What types of lighting should be used in a room?

General lighting illuminates the entire room with either artificial light or natural light.

Task lighting gives you the ability to illuminate specific areas for work. For reading, a lamp shade should hit the shoulder level.

Accent lighting will add mood and drama to a room, focus on artwork or illuminate specific architectural features.

What types of bulbs should be used and what is the most energy efficient?

Incandescent bulbs are the most common and what we most often think of as a "regular bulb". These bulbs use a light source created by a tungsten filament. It produces a desirable yellow light. They are not very efficient because it uses too much heat to create the light.

Halogen bulbs are also type of incandescent, but are more energy efficient than the tungsten incandescent. They produce a higher color temperature and a whiter light. Colors in a room appear more vibrant.

Compact fluorescent bulbs (cfl’s) are the most efficient because they do not use heat to create light; they use a gas that produces an ultra violet light. These bulbs have a higher color temperature, produce an undesirable blue-ish light, and visually are not particularly pleasing. Until recently, all you could purchase were bulbs that looked like spirals. Now, cfl’s are available in a bulb shape, have more of the desirable yellow glow and can now be used with dimmers and three way lamps. To give you an idea of how much energy you are saving, a “regular” bulb uses 60 watts of electricity, while a cfl “regular” bulb only uses 13 watts of electricity.


Do not forget about corners of a room and fill them with light! Now that you know what types of bulbs to use, consider using a floor plant in the corner of a room, put a cfl up light on the floor under the leaves, and then set the light on a timer. When the general lighting in a room has disappeared at dusk, activate your timer. The appearance of this accent lighting at night shining through the leaves and bouncing off the ceiling and adjacent walls will create a dramatic effect.

When placing lighting in a bathroom near the sink to illuminate your face, consider the light source coming from the sides, so the light falls on either side of your face. Even consider using a pink bulb, your skin tone will look great. Overhead lighting over a sink in a bathroom is very harsh and creates dark caverns on the face.

Tuesday, September 8, 2009


Furniture designer Douglas Homer has found an innovative way to revitalize Harry Bertoia's classic diamond chair. He sands and re-welds destroyed frames, treats them with new powder coat, and handknots individual strands of closed-cell extruded sponge cord to the frame. It's a cross between the iconic silhouette and a sheepdog. The Bertoia chair, both whimsical and comfortable , is available in different sizes and colors. To see how i used a smaller version of the chair paired with a Lucite desk, check out my Portflio. A complete view of Homer's work can be found at his website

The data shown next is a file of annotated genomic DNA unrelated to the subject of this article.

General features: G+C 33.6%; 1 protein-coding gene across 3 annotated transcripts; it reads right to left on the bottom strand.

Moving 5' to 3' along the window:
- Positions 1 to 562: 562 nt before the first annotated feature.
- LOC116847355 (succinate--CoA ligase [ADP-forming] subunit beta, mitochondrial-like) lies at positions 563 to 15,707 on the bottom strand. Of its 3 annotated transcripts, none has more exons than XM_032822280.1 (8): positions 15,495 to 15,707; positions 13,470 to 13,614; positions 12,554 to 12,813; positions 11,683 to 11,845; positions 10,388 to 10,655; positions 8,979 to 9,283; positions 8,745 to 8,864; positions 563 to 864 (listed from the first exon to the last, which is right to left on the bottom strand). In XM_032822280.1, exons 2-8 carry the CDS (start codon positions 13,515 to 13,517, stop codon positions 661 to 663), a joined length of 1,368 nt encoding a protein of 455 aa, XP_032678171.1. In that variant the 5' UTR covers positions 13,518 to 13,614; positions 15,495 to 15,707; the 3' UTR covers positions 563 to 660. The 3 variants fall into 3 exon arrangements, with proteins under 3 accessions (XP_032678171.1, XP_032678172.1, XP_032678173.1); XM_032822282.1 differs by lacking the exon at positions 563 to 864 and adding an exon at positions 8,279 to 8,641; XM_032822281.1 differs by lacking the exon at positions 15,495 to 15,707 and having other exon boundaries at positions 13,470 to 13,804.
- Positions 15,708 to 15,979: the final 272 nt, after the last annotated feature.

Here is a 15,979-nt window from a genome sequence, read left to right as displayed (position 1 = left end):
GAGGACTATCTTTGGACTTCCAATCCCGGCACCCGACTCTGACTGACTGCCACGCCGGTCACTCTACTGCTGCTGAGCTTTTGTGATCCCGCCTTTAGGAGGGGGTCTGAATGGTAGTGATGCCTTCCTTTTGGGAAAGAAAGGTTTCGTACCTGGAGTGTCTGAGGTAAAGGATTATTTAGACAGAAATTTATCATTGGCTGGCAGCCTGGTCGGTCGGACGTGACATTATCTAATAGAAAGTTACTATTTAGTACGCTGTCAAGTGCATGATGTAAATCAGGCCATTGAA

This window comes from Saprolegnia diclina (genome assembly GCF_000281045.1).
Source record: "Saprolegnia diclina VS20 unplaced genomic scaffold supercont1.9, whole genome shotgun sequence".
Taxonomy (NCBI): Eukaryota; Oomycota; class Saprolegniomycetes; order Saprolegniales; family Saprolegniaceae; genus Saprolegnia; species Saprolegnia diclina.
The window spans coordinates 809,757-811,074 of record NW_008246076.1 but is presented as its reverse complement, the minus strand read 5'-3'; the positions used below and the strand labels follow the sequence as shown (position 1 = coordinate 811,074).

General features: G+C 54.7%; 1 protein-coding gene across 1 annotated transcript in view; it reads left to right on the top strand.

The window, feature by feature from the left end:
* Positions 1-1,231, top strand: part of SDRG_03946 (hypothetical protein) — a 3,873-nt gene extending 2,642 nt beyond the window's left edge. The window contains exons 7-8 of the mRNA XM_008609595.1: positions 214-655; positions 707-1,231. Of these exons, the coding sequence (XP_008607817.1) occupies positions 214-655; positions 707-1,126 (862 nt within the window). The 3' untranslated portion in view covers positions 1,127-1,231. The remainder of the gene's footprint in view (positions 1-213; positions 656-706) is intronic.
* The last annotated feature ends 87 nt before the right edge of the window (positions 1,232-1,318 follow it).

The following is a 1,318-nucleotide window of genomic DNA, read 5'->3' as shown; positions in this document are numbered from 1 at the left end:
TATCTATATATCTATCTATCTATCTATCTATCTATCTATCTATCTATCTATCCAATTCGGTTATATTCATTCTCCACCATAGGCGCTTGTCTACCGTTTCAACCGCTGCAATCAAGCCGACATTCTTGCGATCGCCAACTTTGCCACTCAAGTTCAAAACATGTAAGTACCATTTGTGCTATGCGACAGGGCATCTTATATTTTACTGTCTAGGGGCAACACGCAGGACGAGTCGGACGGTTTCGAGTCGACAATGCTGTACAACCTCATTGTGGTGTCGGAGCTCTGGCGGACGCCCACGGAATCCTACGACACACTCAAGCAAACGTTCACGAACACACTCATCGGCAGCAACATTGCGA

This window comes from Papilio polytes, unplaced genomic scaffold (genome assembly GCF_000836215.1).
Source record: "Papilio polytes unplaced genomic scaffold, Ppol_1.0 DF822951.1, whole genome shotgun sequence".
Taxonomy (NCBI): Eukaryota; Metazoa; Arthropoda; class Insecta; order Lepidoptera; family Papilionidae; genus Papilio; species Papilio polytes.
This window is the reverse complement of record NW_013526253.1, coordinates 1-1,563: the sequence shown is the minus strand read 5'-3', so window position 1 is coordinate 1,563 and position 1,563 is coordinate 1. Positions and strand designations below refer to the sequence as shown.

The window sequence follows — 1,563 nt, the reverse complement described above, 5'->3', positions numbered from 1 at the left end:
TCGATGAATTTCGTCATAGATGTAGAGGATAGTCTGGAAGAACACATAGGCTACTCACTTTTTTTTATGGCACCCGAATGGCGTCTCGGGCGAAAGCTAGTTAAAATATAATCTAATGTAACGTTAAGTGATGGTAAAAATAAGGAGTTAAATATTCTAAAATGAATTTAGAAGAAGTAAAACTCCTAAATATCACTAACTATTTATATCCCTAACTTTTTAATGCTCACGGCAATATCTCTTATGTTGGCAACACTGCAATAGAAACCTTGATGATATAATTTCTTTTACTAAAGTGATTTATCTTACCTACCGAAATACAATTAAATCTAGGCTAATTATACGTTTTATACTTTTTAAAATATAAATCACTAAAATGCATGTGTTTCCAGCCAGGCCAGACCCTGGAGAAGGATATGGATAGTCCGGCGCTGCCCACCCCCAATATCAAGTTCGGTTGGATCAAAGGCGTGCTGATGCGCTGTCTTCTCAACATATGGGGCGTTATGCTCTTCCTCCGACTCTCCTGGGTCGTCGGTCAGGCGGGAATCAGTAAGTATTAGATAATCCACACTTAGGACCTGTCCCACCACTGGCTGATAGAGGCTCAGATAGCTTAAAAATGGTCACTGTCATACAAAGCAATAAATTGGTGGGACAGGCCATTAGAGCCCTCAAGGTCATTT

Saturday, May 2, 2009

Make a Room Feel Larger

We all want our homes to feel warm and inviting, but often a room needs to appear larger. A good way to achieve this effect is to mount window treatments several inches above the window. For example, in a room with an 8' ceiling, if you mount a window treatment under a crown moulding or just below the ceiling, not only will the room appear larger but the ceiling height will appear taller as well. Another tip to maximize the illusion of greater ceiling height is to avoid adding a cornice with a straight bottom mounted at the top of a window. Below I have created a rendering with our "Minutes Matter Studio" graphic design software to illustrate the different look achieved when a cornice is mounted at the top of the window, as contrasted to a cornice that is mounted nearer to the crown moulding or ceiling. Notice in the design on the right how much taller the ceiling height appears and how much larger the room appears!

Here is another design tip when trying to make a ceiling look higher. Try adding a shape to the bottom of the cornice. By introducing an element of movement at the bottom of the cornice, the eye is tricked into moving up and down, prompting the eye not to stop at the longest point of the cornice.

You can also achieve the illusion of added ceiling height by using drapery panels and a decorative rod. Notice the difference when the drapery is mounted under the crown moulding or near the ceiling, as compared to mounting at the top of the window.

We recommend giving all rooms that extra lift. Would you like to see how new window treatments could change your room? As part of my service, I create computerized renderings to help my clients visualize how new window treatments will look on their windows. Pleas feel free to call!